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Old 12-21-11, 07:59 PM
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Thanks, I added 4 new photos of the thermostat with the cover off to the album below. Any help would be appreciated.

Also, if it makes any difference, there are 3 zones controlled by those classic round heat-only Honeywell thermostats.... very basic.

https://picasaweb.google.com/bnh142/...eat=directlink
 
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Old 12-21-11, 08:48 PM
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They help... but I still can't get a mental picture of how this is wired... it's DEFINITELY been modified from the original schematic on the unit, but I can't follow the wires... i can't really tie all the individual pics together in my mind.

The part that's shown in pics 3 and 4 called 'left wiring'... that part has been added... that's a modification. When you say 'left wiring', where is that part in relation to the other pics?

Can you get a picture of that part straight on so that I can see the terminal numbers/letters and follow the wiring to where it goes?

Is it possible to step back and take some pics at a wider angle so that I can trace out the wiring?

Where does that wire coming out of the top of the box in the new pics go? Those two blue wires... from where?

Find the wires from the thermostats... what are they connected to? Are there motorized valves? Can you show us those?

The more pics you take the better. We need to see ALL the wiring and be able to piece it together from the various pics.
 
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Old 12-21-11, 09:17 PM
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That box connects to the circulator pump. There is wiring coming from the zone controls to that box as well, but there appears to be no connection to the wiring on the other side of the boiler. I have added some more photos that should make this more clear.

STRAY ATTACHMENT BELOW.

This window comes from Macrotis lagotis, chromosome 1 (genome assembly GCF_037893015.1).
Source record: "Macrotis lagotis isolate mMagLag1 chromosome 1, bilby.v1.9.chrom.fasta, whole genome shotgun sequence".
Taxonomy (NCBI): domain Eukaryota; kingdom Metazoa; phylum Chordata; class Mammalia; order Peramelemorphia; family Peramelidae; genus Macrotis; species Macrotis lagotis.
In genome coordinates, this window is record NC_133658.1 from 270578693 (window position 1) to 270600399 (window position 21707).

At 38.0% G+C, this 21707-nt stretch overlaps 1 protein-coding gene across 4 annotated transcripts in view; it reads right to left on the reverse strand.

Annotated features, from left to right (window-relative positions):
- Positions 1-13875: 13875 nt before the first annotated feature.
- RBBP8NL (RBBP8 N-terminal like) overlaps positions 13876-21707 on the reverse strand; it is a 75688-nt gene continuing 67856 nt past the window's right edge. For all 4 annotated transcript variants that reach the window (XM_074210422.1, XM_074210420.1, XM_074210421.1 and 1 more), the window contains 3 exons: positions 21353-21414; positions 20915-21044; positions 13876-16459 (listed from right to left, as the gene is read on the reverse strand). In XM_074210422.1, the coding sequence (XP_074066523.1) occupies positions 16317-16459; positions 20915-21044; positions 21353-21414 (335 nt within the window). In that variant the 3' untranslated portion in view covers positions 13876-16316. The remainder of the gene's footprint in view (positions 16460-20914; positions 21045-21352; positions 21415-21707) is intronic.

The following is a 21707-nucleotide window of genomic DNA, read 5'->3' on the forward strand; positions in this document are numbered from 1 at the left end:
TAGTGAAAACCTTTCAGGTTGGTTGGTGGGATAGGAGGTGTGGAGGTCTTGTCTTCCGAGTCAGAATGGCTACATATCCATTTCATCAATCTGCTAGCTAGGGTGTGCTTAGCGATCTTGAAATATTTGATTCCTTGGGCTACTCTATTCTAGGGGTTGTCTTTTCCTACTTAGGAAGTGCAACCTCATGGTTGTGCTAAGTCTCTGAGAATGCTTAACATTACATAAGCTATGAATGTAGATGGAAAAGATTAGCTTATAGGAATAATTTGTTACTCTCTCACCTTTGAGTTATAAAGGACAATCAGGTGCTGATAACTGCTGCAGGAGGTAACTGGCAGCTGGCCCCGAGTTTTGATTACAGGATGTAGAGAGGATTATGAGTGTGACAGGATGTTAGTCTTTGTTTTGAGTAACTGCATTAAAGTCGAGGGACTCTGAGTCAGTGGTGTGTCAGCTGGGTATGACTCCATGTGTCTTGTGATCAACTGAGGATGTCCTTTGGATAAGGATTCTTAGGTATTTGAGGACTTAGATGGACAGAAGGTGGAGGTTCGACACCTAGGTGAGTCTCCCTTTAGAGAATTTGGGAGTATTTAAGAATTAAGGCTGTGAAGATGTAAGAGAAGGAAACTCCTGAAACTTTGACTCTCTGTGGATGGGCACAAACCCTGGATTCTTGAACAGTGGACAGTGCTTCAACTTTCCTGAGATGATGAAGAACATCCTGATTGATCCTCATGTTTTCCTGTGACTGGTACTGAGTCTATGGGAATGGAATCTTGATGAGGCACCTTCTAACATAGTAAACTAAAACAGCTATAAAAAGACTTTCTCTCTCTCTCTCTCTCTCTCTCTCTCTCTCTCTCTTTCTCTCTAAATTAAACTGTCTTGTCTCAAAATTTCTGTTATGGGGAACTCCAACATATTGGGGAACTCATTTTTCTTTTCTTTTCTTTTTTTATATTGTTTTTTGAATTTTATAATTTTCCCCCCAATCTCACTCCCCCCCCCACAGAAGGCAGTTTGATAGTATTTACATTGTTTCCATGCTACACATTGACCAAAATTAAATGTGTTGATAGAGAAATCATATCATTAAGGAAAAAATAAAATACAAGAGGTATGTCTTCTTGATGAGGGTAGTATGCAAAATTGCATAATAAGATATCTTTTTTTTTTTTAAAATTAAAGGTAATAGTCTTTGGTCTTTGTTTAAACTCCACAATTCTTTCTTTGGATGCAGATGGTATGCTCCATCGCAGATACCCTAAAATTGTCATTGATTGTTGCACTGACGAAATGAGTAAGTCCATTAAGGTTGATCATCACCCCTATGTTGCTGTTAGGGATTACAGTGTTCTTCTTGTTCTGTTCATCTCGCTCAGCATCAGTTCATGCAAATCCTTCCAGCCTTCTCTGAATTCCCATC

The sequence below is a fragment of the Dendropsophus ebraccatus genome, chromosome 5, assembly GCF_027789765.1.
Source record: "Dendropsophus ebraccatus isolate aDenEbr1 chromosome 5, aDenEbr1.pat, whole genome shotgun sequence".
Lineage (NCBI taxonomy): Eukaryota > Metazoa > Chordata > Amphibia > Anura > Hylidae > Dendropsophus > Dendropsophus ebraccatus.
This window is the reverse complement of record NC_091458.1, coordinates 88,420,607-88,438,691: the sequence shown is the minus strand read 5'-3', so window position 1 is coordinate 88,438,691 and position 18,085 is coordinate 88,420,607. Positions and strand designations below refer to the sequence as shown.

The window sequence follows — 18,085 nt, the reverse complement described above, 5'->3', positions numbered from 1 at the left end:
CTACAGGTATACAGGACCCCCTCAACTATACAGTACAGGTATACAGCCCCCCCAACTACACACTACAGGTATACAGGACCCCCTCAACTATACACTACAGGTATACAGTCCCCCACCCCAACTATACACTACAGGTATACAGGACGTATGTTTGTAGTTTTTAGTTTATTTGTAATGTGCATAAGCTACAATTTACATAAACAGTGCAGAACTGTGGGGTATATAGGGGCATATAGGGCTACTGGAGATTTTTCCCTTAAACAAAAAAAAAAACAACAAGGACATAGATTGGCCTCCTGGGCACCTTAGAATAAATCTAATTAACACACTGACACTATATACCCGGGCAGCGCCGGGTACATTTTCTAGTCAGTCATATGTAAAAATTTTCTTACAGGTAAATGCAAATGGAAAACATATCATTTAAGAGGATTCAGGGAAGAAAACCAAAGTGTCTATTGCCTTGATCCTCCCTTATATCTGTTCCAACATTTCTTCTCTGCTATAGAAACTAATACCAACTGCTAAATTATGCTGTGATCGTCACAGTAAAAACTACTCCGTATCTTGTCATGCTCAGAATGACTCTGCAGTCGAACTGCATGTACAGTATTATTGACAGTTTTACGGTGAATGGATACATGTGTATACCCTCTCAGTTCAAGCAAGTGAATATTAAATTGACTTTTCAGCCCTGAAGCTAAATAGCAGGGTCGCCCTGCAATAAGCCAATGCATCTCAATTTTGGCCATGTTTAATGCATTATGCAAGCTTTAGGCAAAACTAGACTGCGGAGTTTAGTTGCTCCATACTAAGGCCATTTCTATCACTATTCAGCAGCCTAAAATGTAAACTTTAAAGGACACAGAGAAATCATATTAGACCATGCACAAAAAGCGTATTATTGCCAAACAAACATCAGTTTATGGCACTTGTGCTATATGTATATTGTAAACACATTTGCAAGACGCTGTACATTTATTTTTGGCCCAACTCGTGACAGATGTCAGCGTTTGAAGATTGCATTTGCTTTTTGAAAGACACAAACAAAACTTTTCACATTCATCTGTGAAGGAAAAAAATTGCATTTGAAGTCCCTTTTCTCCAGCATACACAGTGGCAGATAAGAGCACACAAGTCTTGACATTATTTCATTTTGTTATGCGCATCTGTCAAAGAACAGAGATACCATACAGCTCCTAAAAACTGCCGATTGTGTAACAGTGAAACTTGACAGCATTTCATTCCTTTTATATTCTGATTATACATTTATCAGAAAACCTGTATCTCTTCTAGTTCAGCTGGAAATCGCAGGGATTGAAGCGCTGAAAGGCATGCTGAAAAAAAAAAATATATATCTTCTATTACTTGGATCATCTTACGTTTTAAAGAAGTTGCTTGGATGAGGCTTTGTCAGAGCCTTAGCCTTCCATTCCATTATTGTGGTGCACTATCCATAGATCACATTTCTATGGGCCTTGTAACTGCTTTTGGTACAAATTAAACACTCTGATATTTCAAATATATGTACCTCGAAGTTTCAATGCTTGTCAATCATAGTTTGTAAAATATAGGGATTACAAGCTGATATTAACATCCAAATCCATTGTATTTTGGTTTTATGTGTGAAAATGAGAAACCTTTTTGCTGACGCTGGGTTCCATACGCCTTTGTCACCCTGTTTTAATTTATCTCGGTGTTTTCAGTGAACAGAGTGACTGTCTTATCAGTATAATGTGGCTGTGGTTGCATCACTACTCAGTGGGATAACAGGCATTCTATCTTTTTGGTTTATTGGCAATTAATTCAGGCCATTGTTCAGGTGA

I'll try to answer your questions a bit later.
 
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Old 12-21-11, 09:25 PM
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Trooper you cant see that #???

Its the relay for the circ.......

American HVAC Parts Honeywell Transformer Relay Controller 24 Volt # R8239A1052

Yes on no call for heat the unit should not kick on.

Have you noticed at what temp the boiler is at when it kicks on? Is it consistant?

Mike NJ
 
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Old 12-21-11, 09:47 PM
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Sure I can see the number... it's the wiring I can't make out... and since that relay was added later, we need to figure out what was done that is causing this to run 24/7...

Sorry Brian, can't help... in order to tell you how to fix the wiring, we need to know how it's currently wired. This unit has been modified so we can't go by the drawing ...

Unless you can get pictures in which I can trace the wiring, or you are able to draw a diagram of the wiring, nothing more I can do for ya.
 
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Old 12-21-11, 09:58 PM
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The boiler gas flowing makes a mid-high pitched sound so I can hear it run.

Sounds like the gas valve selonioid is shot. I see no drip tee on that gas valve and wonder if sediment got in there.

I would try to describe more on whats happening. How long does it kick on for? Is it sporatic?

You may have a dangerous situation but the main problem I have is its electric ignition. Plus the vent damper needs to open before it even fires.

So its going through an ignition sequence. I am thinking faulty zone valve!!!!

Mike NJ